The moon is waxing. The morning stars are Neptune, Uranus and Venus. The evening stars are Jupiter, Mars, Mercury and Saturn.
Those born on this date are under the sign of Taurus. They include Edward Lear, an English painter and writer of limericks and nonsense poems, in 1812; nursing pioneer Florence Nightingale in 1820; French composer Jules Emile Massenet in 1842; lawmaker and author Henry Cabot Lodge in 1850; novelist Philip Wylie in 1902; actor Katharine Hepburn in 1907; orchestra leader Gordon Jenkins and jazz trombonist Jack Jenney, both in 1910; newscaster Howard K. Smith in 1914; businesswoman Mary Kay Ash in 1918; convicted spy Julius Rosenberg in 1918 (executed with his wife on June 19, 1953); baseball Hall of Fame member Yogi Berra in 1925 (age 89); composer Burt Bacharach in 1928 (age 86); TV personality Tom Snyder and artist Frank Stella (age 78), both in 1936; comedian George Carlin in 1937; musician Steve Winwood in 1948 (age 66); political commentator Paul Begala in 1961 (age 53); skateboarder Tony Hawk in 1968 (age 46); and actors Gabriel Byrne and Bruce Boxleitner in 1950 (age 64), Ving Rhames in 1959 (age 55), Emilio Estevez in 1962 (age 52), Stephen Baldwin in 1966 (age 48), Kim Fields in 1969 (age 45) and Jason Biggs in 1978 (age 36).
On this date in history:
In 1922, the magazine "Radio Broadcast" commented, "The rate of increase in the number who spend at least part of an evening listening to radio is almost incomprehensible."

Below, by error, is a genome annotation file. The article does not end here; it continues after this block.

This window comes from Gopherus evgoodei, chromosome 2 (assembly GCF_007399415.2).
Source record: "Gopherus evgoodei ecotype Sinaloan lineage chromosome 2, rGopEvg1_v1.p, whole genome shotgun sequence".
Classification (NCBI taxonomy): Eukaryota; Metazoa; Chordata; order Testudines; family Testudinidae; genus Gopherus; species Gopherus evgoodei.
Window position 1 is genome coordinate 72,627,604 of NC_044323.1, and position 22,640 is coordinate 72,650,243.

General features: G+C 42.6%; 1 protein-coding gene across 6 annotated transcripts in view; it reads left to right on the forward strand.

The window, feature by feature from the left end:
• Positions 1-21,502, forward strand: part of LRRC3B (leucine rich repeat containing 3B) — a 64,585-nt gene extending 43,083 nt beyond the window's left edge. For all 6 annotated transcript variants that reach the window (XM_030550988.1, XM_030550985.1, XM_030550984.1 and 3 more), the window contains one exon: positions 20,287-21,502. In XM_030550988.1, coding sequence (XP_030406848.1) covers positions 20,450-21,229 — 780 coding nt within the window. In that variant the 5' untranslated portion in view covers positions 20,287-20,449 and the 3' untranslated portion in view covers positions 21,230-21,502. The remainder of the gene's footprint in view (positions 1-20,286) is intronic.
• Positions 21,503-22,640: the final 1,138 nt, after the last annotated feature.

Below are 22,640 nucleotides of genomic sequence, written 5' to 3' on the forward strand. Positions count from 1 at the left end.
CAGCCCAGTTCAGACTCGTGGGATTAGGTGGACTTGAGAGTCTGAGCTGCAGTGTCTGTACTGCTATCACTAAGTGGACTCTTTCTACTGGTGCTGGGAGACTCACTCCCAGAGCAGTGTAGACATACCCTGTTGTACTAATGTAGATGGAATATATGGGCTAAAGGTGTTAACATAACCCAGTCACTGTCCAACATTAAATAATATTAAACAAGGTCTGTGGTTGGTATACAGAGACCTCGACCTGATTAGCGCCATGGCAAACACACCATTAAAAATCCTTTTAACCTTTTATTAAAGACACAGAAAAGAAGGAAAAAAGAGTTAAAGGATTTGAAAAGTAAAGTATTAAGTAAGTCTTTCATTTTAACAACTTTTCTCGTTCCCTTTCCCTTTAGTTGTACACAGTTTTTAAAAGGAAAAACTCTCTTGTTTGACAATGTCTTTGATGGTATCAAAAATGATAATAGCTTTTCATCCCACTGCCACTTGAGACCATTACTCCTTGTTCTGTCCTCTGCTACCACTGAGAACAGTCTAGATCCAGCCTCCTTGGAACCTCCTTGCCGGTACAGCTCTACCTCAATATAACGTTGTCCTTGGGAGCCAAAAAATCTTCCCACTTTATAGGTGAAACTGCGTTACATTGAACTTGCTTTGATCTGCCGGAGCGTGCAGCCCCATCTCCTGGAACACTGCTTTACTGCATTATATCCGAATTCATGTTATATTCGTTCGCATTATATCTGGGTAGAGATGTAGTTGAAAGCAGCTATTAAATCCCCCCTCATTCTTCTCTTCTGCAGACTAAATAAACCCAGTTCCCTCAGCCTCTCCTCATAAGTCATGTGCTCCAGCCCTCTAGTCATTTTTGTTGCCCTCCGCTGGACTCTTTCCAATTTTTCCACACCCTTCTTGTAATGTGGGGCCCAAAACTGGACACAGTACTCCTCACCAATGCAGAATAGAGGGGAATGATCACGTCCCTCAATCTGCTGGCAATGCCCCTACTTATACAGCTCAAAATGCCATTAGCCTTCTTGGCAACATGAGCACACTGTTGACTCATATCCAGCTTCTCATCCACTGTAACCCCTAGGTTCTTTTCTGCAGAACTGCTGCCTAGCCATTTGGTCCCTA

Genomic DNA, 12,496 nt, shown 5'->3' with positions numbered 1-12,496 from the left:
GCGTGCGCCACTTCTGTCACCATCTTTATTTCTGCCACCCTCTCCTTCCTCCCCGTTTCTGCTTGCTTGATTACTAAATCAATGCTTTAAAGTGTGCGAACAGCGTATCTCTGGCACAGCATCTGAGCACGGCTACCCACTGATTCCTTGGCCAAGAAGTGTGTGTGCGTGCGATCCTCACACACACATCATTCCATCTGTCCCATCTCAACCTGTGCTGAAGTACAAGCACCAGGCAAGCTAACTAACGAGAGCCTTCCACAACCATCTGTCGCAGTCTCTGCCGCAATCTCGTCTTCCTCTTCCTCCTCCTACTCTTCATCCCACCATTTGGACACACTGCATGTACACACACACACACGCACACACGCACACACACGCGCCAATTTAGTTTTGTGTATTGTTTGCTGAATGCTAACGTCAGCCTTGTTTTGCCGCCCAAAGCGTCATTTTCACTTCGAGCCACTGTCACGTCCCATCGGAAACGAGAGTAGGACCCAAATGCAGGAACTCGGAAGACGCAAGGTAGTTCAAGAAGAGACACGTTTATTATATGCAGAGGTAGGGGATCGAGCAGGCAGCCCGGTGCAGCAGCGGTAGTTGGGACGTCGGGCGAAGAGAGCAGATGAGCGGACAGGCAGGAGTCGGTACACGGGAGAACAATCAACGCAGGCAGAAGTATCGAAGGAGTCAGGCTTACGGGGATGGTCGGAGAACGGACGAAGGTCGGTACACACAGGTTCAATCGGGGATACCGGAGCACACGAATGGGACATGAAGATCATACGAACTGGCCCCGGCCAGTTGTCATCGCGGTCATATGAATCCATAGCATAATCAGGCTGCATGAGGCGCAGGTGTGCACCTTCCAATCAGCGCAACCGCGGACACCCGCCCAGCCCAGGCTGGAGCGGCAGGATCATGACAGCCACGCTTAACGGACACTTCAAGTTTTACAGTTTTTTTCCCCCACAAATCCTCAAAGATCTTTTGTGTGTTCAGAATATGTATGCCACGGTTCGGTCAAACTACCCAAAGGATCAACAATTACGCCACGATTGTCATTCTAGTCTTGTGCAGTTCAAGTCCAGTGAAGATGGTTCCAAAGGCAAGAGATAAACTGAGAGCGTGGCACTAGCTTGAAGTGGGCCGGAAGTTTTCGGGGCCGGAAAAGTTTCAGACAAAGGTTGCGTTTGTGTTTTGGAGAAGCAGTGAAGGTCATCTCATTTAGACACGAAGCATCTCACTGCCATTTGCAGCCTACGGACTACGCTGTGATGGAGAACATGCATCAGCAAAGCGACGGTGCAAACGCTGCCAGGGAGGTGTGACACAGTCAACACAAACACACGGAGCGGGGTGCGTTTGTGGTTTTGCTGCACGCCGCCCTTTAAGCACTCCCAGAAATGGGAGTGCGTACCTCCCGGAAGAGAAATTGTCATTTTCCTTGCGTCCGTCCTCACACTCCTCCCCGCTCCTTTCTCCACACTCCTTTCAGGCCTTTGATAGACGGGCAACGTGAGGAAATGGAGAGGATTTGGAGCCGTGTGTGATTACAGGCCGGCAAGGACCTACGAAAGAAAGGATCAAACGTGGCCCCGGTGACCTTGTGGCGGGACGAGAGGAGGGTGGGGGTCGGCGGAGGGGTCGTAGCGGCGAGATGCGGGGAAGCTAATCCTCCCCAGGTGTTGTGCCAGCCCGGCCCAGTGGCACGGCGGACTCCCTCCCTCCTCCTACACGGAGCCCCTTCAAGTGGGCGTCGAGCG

In 1937, George VI was crowned king of England, succeeding his brother Edward, who abdicated to marry U.S. divorcee Wallis Simpson.
In 1949, Soviet authorities announced the end of a land blockade of Berlin. The blockade lasted 328 days but was neutralized by the Allies' Berlin airlift.
In 1975, a Cambodian gunboat fired on the U.S. cargo ship Mayaguez and forced it into a Cambodian port, setting off an international incident. (Although authorities were to release the ship's crew members unharmed, a mission to rescue them led to many deaths among U.S. troops and others.)
In 2002, former U.S. President Jimmy Carter began a visit to Cuba. He was the first president, in or out of office, to visit the island since communists took over in 1959.
In 2004, a Massachusetts Roman Catholic order was sued by nine former students of one of its schools, the Boston School for the Deaf, for alleged abuse as far back as 60 years.
In 2007, about 100,000 people attended a "Family Day" rally in Rome to protest a move that would grant more rights to same-sex and unmarried couples in Italy.
In 2008, a magnitude-8 earthquake, China's deadliest in three decades, killed more than 69,000 people, with nearly 18,000 missing and millions homeless.
In 2010, a man armed with a meat cleaver entered a central China kindergarten classroom and slaughtered seven children, a teacher and her mother before taking his own life. (Seventeen people died and about 100 were wounded in five attacks in Chinese schools in a two-month period.)
In 2011, a German court sentenced John Demjanjuk, 91, to five years in prison for his role in killing 28,060 Jews as a World War II Nazi concentration camp guard in Poland. (Demjanjuk, a Ukrainian who worked for decades in a U.S. auto plant, died the following year.)
In 2013, nineteen people were wounded in what police said were gang-related shootings at a Mother's Day parade in New Orleans.
A thought for the day: Jimmy Carter said, "To be true to ourselves, we must be true to others."